The first bills of the new Parliament are on their way to the Governor for assent following Thursday’s sitting, with the Revenue Legislation Amendment Bill 2023 agreed to in the Legislative Council following its passage through the other House, and the Government Sector Finance Amendment (Grants) Bill 2023 completing its journey in the Legislative Assembly after being passed by the Council earlier in the week. Read on to learn about this and more…


Ministerial statements, provided for under standing order 50, are a chance for ministers to address the House on government policy. On Thursday morning, the Hon Rose Jackson, in her capacity as Minister for Water, made a statement relating to water quality and availability in the town of Walgett, in northwest NSW. The Hon Sarah Mitchell (Nationals), Shadow Minister for Western NSW, also spoke in reply.

The Minister’s full statement and the Opposition’s response can be read in the Hansard record. 


The Statute Law (Miscellaneous Provisions) Bill 2023 was introduced in the Council by Minister John Graham.

Statue law bills dealing with ‘miscellaneous provisions’ are used to make a suite of minor amendments across a large number of Acts in one fell swoop. They’re an efficient approach to keeping legislation up to date, and have been used by NSW governments for more than 35 years as part of the ongoing review and update of the state’s statute book. Such bills typically make minor policy changes, repeal redundant provisions, address any typographical errors, update cross references and outdated material, and the like.

The bill introduced on Thursday is outlined in detail in Minister Graham’s second reading speech. Within Schedule 1 of the bill are proposed minor policy changes to some 35 Acts, while the remaining Schedules deal with other small amendments to keep the state’s legislation current and accurate.

The Minister having summarised the intent of the bill in his second reading speech, debate on the bill was adjourned for five calendar days according to standing order.


Passed by the Legislative Assembly earlier in the week, the Revenue Legislation Amendment Bill 2023 was introduced in the Council by Minister Courtney Houssos.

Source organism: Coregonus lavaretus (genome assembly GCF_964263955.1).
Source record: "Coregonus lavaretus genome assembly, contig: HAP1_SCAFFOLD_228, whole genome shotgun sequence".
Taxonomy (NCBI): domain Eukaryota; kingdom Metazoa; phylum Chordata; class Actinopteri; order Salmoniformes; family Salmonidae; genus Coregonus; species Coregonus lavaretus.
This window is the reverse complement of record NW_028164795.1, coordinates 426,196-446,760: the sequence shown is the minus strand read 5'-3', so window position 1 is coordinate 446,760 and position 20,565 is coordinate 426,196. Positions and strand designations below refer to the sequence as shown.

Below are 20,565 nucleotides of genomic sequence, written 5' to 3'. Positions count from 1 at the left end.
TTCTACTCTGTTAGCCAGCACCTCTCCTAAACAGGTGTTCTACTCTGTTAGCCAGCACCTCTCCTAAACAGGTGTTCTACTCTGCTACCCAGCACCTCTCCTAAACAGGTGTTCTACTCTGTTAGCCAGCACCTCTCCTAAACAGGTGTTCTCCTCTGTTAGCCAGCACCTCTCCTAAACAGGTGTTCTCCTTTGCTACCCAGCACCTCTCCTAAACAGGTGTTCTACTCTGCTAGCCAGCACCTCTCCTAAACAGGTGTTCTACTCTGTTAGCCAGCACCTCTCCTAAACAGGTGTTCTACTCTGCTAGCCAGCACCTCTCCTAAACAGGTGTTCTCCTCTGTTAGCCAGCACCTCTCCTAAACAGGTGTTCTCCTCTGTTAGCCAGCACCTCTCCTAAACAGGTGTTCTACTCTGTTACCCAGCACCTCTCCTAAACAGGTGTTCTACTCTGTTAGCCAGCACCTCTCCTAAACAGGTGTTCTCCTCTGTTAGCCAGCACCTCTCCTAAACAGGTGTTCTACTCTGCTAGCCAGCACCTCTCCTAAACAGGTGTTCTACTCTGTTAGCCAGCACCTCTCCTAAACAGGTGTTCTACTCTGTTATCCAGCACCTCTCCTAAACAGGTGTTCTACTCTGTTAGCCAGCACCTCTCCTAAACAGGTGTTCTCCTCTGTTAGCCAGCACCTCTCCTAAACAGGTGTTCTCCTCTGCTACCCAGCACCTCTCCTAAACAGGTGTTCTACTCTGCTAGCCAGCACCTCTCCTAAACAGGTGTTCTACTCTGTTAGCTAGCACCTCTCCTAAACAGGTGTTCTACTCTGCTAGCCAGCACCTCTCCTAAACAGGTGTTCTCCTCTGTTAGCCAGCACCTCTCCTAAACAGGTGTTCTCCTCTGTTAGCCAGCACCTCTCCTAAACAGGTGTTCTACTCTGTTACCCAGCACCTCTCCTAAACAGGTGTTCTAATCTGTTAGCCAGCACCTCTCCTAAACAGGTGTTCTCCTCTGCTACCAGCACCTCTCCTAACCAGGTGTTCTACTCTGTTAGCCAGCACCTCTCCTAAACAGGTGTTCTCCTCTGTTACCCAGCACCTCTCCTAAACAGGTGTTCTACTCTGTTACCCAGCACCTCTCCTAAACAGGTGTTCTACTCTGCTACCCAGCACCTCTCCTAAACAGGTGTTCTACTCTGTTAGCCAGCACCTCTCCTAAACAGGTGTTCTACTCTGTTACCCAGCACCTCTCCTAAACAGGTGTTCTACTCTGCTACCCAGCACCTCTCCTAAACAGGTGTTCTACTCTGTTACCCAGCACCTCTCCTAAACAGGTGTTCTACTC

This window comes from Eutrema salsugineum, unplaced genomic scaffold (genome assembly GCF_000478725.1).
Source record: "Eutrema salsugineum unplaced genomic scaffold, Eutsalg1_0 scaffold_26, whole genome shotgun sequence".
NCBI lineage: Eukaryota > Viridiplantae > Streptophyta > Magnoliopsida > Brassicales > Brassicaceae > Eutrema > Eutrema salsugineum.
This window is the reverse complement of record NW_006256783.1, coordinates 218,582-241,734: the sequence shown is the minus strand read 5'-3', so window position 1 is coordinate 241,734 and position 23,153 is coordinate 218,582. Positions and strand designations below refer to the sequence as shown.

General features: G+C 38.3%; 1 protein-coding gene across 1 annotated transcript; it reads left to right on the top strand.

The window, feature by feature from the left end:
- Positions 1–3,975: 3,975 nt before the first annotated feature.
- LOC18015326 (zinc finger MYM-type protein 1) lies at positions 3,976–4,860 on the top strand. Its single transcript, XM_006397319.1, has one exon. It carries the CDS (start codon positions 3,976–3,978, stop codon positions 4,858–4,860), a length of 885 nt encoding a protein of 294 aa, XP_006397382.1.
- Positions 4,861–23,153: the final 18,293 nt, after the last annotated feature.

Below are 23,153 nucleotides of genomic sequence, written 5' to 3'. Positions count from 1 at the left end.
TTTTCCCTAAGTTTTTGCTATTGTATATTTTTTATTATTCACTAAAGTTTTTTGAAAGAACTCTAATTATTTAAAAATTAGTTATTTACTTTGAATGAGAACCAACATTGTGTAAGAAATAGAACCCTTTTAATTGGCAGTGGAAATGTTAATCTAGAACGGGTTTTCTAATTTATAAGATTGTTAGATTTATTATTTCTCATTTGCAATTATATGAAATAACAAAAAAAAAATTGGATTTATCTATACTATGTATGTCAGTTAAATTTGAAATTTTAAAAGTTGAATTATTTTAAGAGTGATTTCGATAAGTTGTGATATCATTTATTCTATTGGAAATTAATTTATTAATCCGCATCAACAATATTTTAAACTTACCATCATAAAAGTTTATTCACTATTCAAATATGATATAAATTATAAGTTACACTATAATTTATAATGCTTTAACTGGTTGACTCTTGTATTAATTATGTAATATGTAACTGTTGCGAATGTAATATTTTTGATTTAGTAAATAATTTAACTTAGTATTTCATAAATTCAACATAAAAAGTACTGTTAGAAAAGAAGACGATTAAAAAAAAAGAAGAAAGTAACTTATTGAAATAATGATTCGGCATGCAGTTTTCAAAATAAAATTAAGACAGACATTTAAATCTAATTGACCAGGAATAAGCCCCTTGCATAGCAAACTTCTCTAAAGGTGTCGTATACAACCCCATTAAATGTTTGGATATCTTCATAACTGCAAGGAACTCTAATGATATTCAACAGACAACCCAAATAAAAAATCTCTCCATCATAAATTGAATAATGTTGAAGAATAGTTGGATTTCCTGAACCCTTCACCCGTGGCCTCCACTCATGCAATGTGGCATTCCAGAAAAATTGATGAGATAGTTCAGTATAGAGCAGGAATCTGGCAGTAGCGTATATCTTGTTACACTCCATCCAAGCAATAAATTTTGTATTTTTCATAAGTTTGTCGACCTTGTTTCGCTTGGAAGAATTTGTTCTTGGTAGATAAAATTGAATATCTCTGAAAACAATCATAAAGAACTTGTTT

The bill makes two key changes to legislation. First, it removes a concession in the amount of landholder duty payable by public landholders under the Duties Act 1997. Currently, there is a 10 per cent concessional duty rate when an individual or company acquires an interest of 90 per cent or more in a public landholder (a company that holds NSW land with a value of $2 million or more, and that is listed on a recognised stock exchange or public unit trust scheme). With the changes made by the Revenue Legislation Amendment Bill 2023, the duty would instead be payable in full.

The bill also amends the Land Tax Management Act 1956 to provide for an extension of time during which unoccupied land may be treated as a person’s principal place of residence in relation to the payment of land tax – making the unoccupied land exempt from tax for up to six tax years, rather than the current four years. This could apply in cases where the owner cannot occupy the land due to delays in building work, or where other delays have occurred due to exceptional circumstances beyond the owner’s control.

Further details of the bill can be found in Minister Houssos’s second reading speech.

During the second reading debate, contributions were made by members of the Opposition, The Greens, the Shooters, Fishers and Farmers Party, and the Government. See all members’ contributions in the Hansard record.

Both the second and third readings of the bill were agreed to on the voices, with the bill then returned to the Assembly, ready to be forwarded to the Governor for assent.


It was ‘not quite a first speech’ on Thursday evening when the Hon Jeremy Buckingham addressed members and guests in the chamber, after being elected to the Council at the March state election.

Mr Buckingham was previously a member of the Council from 2011 to 2019, returning this year as the first member of the Legalise Cannabis Party elected to the NSW Parliament. Because he has served in the House before, technically his address wasn’t a ‘first speech’. Instead, Mr Buckingham’s speech was delivered as part of the address-in-reply debate the House has been undertaking in response to the Opening of Parliament speech of the Lieutenant-Governor. Such a debate gives members wide latitude to discuss the government’s agenda and related topics, and was the perfect opportunity for Mr Buckingham to make his first major address to chamber following his return to the Council.

Read Mr Buckingham’s speech in the Hansard record, together with other contributions to the address-in-reply.

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